Why should the simple act of cutting off one’s hair feel so charged with drama? Hair would seem to have mysterious properties, for we remember that mighty Samson was conquered by the simple act of having his hair forcibly cut off. In Samson’s case, it was an act of treachery by Delilah. The woman betrays the man, and the man is robbed of his power. But this is not the case with Mary Magdalene. The act is here clearly a voluntary one: she is cutting off her own hair. It feels like – and is – an act of penitence. A true gesture of penitence brings with it the blessing of redemption, and so far we are on familiar orthodox ground. Mary Magdalene, the fallen woman, is redeemed by her deeply-felt penitence. But for whom does the Magdalene really cut her hair?
If such a gesture moves us to the extent which it does, then it would seem to point to something beyond a mere penitent shedding of locks. A woman’s tresses – or perhaps more specifically: a woman’s tresses that are on view – have traditionally been associated with wantonness. More than one culture which has its basis in religious tradition has insisted that a woman must keep her hair concealed from view, because to reveal her hair is construed as a come-hither signal. But by whom? Such cultures are without exception male-dominated: cultures in which men have made the rules to which women must adhere. And keeping to such rules is dictated by the consequences of a loss of a woman’s good reputation. It is a simple rule through threat, and ostracism can be a powerful weapon.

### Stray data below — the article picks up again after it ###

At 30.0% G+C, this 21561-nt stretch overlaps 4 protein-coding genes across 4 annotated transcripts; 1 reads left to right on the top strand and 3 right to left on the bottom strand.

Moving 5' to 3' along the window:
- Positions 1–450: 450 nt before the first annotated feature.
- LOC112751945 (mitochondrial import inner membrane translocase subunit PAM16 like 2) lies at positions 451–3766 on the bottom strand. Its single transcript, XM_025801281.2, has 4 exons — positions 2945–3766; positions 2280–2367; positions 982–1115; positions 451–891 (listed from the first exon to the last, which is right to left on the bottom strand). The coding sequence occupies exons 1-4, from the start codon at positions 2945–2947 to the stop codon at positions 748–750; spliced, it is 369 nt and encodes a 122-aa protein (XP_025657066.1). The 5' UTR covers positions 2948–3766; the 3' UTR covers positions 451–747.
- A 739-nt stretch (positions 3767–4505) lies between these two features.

Traditionally, Mary Magdalene’s loosely-worn hair is a sign of her fallen nature. But if the sacrifice of Jesus redeemed all, then if it is truly so that we are all one, then so must the sacrifice of the Magdalene’s. The blades of the scissors close, and the long tresses fall to the floor with a telling finality. Perceiving that her own reputation will be tarnished by orthodox thinking throughout the centuries, the Magdalene, the closest and most trusted of all the followers of Jesus, cuts off her hair for the wrongs done to, the prejudices towards, the transgressions against, the inequalities endured by, all women.
Today, July 22nd, is traditionally Mary Magdalene’s day.